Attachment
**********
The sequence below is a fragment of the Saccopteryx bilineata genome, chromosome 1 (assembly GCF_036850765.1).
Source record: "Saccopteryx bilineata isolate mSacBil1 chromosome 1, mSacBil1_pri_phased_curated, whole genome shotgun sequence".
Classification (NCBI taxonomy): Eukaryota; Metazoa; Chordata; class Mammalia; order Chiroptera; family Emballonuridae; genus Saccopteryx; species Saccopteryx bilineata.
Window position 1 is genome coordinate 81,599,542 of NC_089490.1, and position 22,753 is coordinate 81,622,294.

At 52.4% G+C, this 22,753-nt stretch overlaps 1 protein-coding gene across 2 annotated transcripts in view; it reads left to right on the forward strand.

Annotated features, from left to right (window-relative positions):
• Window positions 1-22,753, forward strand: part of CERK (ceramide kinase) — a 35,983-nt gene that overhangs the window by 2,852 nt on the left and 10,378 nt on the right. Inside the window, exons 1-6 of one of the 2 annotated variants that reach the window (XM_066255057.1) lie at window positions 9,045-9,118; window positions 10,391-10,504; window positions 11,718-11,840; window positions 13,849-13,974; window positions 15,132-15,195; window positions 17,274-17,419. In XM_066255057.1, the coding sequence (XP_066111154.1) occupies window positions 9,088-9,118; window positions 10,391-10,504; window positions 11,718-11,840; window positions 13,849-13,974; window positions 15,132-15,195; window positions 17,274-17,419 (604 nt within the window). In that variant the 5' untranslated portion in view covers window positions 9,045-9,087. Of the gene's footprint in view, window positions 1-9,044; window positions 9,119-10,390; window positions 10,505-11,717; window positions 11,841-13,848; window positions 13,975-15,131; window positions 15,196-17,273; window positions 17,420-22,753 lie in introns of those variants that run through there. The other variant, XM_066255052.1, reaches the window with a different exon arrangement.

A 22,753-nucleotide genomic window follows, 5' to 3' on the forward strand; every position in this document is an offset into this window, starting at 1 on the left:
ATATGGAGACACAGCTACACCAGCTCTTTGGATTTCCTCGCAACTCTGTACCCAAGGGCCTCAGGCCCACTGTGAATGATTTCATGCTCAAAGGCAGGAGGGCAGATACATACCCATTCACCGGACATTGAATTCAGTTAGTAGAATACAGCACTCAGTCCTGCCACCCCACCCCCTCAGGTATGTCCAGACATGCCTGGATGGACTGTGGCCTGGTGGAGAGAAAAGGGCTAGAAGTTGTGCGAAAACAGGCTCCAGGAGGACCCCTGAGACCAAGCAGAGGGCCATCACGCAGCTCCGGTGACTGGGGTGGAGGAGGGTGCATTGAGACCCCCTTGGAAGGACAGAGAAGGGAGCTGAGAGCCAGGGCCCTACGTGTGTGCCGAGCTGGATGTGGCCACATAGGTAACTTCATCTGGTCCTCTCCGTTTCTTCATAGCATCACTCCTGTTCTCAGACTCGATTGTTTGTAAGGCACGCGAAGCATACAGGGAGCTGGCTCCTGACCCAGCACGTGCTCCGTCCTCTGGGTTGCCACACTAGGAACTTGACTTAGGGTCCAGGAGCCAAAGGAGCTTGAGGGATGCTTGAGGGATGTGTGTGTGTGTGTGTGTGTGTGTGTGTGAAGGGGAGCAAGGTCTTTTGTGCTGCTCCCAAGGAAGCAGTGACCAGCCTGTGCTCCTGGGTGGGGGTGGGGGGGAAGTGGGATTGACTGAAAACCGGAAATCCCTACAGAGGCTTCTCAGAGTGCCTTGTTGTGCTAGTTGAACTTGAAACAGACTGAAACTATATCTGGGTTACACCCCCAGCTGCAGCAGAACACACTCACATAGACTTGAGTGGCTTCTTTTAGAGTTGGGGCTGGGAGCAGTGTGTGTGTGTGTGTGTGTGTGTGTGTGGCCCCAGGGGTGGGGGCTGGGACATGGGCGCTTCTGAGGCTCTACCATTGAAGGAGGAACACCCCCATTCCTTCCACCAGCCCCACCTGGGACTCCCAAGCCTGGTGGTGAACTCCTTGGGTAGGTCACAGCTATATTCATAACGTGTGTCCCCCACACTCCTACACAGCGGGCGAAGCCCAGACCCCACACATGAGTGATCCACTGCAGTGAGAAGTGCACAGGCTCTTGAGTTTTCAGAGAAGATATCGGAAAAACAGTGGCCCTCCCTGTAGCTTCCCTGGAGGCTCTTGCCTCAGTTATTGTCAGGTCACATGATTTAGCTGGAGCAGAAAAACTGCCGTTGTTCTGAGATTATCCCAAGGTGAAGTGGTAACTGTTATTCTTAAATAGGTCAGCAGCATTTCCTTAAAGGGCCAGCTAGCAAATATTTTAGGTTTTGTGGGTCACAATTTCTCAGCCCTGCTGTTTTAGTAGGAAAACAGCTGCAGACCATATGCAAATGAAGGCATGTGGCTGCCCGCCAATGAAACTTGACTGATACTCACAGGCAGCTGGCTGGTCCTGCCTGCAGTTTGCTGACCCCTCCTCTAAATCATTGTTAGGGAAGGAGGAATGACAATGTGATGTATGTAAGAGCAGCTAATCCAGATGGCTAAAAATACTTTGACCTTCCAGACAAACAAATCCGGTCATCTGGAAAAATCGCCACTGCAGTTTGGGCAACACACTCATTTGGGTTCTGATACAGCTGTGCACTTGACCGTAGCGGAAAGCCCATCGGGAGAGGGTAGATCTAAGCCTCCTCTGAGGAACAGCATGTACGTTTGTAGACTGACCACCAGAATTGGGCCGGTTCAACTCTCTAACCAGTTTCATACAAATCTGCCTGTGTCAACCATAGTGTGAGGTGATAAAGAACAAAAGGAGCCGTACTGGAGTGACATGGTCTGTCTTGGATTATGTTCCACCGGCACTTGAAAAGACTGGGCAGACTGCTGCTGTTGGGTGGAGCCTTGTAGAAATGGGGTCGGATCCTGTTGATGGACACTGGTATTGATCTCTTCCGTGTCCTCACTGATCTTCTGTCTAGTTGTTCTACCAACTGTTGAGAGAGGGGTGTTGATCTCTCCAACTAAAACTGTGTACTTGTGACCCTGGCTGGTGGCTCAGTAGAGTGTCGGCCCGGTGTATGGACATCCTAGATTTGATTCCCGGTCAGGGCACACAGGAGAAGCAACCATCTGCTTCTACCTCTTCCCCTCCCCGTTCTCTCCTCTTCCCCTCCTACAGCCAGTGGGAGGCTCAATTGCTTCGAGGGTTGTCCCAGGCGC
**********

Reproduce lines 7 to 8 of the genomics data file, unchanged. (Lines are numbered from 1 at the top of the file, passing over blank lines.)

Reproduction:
• Window positions 1-22,753, forward strand: part of CERK (ceramide kinase) — a 35,983-nt gene that overhangs the window by 2,852 nt on the left and 10,378 nt on the right. Inside the window, exons 1-6 of one of the 2 annotated variants that reach the window (XM_066255057.1) lie at window positions 9,045-9,118; window positions 10,391-10,504; window positions 11,718-11,840; window positions 13,849-13,974; window positions 15,132-15,195; window positions 17,274-17,419. In XM_066255057.1, the coding sequence (XP_066111154.1) occupies window positions 9,088-9,118; window positions 10,391-10,504; window positions 11,718-11,840; window positions 13,849-13,974; window positions 15,132-15,195; window positions 17,274-17,419 (604 nt within the window). In that variant the 5' untranslated portion in view covers window positions 9,045-9,087. Of the gene's footprint in view, window positions 1-9,044; window positions 9,119-10,390; window positions 10,505-11,717; window positions 11,841-13,848; window positions 13,975-15,131; window positions 15,196-17,273; window positions 17,420-22,753 lie in introns of those variants that run through there. The other variant, XM_066255052.1, reaches the window with a different exon arrangement.

A 22,753-nucleotide genomic window follows, 5' to 3' on the forward strand; every position in this document is an offset into this window, starting at 1 on the left: